So, the “loophole” refers to people who aren’t in the business of buying and selling firearms for a living.

I can’t find my reference right now, but it’s also illegal to sell a firearm to someone you believe cannot legally acquire one. (E.g. if you’re selling a gun to a private individual, and he mentions he just got out of prison, you have a legal responsibility to end the transaction. I believe – as I said, I can’t find a reference at the moment.)

FFLs also cannot complete a transaction legally if they believe it’s a “straw purchase” – a buyer who is purchasing the gun specifically to sell to someone else. As far as the ATF is considered, that is perjury on the form 4473, since it specifically asks who the firearm is for.

Various states have attempted to close this “loophole” with more or less success, depending on the locale. If in doubt, check your state laws – there’s no uniformity.

In decades past, while gun-grabbers weren’t happy about private sales, they were easier to ignore; print media for classified ads limited the reach of transactions. Then the wild world of the Internet came along and made all sorts of connections possible that previously weren’t. Facebook is the most obvious example, with an unknown number of groups available for people to buy, sell, and trade guns. Dedicated sites like and popped up and prospered, specifically dedicated to brokering transactions. And suddenly the world got a lot smaller and a lot easier to find any particular gun.

So what are “universal background checks”? In short, it means that even private sales would need to involve an FFL. You want to sell your old Glock 9mm to your brother? Go visit a dealer, pay the fees, and get the background check.

Final food for thought:

Are universal background checks on private transfers constitutional? This is not a question I’ve ever seen posed (which is interesting, given the number of legal sites I read regularly), and I don’t know of any court cases on the subject, but it may be worth considering:

Let’s start with noting that our rights to keep and bear arms are guaranteed by the 2nd Amendment. Now remember that, under any background check scheme for private sellers, we would have to pay an FFL to run a background check and complete the appropriate paperwork for the federal government.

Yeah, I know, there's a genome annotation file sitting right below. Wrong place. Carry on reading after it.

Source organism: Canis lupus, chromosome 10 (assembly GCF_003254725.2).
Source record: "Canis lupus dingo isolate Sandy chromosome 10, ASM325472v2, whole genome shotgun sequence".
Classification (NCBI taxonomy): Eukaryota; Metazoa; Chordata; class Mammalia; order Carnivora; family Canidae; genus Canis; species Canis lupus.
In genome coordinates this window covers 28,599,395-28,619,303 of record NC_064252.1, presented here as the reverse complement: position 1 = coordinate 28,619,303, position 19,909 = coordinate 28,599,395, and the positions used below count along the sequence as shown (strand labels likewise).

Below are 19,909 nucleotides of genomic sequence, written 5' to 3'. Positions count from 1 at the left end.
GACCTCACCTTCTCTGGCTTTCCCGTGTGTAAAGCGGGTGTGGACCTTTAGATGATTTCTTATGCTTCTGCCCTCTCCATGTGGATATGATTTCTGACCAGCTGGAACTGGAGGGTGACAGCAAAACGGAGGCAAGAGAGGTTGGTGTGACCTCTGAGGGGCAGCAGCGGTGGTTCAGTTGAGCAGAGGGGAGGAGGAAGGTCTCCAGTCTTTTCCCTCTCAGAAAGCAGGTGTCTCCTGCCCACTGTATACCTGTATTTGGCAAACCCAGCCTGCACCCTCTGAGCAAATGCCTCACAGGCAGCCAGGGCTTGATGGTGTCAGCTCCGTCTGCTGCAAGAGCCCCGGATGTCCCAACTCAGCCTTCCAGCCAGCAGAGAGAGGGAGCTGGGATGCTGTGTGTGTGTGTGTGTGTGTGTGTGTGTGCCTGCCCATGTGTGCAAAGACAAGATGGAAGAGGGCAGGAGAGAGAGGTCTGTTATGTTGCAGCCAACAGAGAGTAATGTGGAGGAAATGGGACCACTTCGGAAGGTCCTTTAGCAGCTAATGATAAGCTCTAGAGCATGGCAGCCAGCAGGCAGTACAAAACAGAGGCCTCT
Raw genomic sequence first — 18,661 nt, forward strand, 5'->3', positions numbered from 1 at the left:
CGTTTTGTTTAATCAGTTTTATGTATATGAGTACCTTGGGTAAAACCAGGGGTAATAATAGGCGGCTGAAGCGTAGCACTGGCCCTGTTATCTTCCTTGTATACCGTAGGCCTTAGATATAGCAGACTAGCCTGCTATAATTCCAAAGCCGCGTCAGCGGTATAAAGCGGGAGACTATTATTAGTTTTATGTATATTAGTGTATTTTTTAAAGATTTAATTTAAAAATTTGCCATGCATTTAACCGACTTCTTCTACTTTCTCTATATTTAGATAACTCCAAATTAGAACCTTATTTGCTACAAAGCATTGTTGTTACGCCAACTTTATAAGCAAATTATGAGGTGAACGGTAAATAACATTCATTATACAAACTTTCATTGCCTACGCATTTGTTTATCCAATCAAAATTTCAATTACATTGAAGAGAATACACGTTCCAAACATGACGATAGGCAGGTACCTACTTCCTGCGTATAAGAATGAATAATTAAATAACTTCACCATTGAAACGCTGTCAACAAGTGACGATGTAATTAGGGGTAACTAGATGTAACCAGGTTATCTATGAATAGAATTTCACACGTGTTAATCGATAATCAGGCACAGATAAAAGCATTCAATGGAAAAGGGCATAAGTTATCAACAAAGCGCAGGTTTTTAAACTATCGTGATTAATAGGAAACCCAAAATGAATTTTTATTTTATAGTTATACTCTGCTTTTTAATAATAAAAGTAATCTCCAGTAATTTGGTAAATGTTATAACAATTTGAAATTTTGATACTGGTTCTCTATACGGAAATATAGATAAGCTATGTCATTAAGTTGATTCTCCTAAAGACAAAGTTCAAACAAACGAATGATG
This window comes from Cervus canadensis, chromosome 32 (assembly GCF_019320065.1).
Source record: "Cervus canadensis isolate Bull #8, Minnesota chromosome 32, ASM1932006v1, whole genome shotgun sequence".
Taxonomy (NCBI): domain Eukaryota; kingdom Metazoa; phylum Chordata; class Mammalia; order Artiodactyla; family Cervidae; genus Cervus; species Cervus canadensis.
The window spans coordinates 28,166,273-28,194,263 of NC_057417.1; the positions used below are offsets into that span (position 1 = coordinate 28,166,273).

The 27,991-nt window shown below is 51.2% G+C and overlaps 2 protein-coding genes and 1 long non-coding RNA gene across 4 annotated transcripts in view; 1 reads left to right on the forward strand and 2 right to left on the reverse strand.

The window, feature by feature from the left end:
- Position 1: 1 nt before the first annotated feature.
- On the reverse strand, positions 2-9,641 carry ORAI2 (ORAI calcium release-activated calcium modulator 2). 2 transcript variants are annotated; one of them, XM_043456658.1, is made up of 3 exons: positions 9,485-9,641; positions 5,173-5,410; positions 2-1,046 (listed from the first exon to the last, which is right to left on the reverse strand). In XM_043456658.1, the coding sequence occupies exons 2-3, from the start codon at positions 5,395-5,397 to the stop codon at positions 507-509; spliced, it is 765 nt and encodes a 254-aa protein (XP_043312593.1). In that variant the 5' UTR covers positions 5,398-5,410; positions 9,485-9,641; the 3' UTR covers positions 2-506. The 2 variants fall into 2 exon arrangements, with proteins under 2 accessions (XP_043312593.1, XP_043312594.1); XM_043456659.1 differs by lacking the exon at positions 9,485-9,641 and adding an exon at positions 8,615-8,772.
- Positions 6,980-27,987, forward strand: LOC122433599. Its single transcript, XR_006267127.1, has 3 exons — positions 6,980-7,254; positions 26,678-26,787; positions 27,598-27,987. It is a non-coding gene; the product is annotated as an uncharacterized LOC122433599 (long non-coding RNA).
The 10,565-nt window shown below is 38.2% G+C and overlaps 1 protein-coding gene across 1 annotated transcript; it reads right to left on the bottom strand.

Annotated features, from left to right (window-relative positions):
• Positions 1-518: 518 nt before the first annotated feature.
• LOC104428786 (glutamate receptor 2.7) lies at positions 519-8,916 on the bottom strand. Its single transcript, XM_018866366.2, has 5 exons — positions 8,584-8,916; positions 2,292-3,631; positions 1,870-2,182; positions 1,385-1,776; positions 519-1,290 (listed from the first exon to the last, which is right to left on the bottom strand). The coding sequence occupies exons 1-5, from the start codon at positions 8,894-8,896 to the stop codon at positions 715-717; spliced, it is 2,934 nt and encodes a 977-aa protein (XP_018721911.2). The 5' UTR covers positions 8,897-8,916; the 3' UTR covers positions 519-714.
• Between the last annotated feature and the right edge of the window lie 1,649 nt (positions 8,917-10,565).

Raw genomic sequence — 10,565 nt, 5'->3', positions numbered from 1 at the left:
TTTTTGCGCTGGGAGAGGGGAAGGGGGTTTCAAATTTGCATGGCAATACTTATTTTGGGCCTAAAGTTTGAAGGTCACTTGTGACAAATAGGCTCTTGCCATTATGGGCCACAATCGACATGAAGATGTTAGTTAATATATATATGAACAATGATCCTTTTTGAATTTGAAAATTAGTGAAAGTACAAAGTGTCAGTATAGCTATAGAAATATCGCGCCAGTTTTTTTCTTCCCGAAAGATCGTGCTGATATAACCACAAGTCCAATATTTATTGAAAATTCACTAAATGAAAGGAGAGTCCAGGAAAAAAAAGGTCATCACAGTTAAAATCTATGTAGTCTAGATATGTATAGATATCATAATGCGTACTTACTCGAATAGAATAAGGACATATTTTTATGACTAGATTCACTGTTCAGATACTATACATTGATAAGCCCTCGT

By contrast, compare the right to vote. The 14th Amendment first established a right to vote, the 15th established race could not be a factor, the 19th said the same for sex, the 24th nixed poll taxes, and the 26th lowered the voting age to 18. Note the big one? No poll taxes! You can’t have to pay to vote.

But Casey, you protest, the 24th Amendment specifically nixed poll taxes! It’s not comparable!

Ah yes, but the 24th Amendment only applies to federal elections – not state elections. In fact, the Supreme Court ruled poll taxes were unconstitutional under the 14th Amendment’s Equal Protection clause! (Which does raise the question of whether the 14th Amendment was actually necessary; the Supreme Court appears to do whatever the hell it wants anyway.)

Under this logic, laws against voter ID have been challenged repeatedly in federal court. In broad strokes, unless voter ID was available fairly easily and at no cost to an interested voter, such laws are struck down; if the state government bends over backward to make it available, it’s constitutional and not considered a poll tax.

That seems pretty weak, you might say. I mean, I see your point, but it seems a stretch.

That’s okay, because I’ve got a second example.


Under the 1st Amendment, “Congress shall make no law respecting an establishment of religion, or prohibiting the free exercise thereof[…]”. Philosophically speaking, taxation has been recognized as the power to destroy; until the 1950s, churches were tax-exempt, but in the 50s their status was codified in IRS code. (This is based on a loose and fast reading of history; finding something unbiased on the subject is difficult at best.)

In general, the Supreme Court has used a three-part determination:
1.) Does the statute have a secular purpose?
2.) Does its principle effect inhibit or advance religion?
3.) Does it foster excessive government entanglement with religion?

In general, most lawmakers steer wide of taxing churches for reasons 2 and 3. (Plus, the bad PR.)

Would universal background checks to constitutional? Are background checks on any private transfers constitutional? After all, it involved the inconvenience of travel, plus paying private fees, all to exercise a constitutional right!

As I’ll note in all of these posts, ‘I Am Not A Lawyer.” (IANAL for future reference.) Take this with a grain of salt. If nothing else, it’s fun food for thought.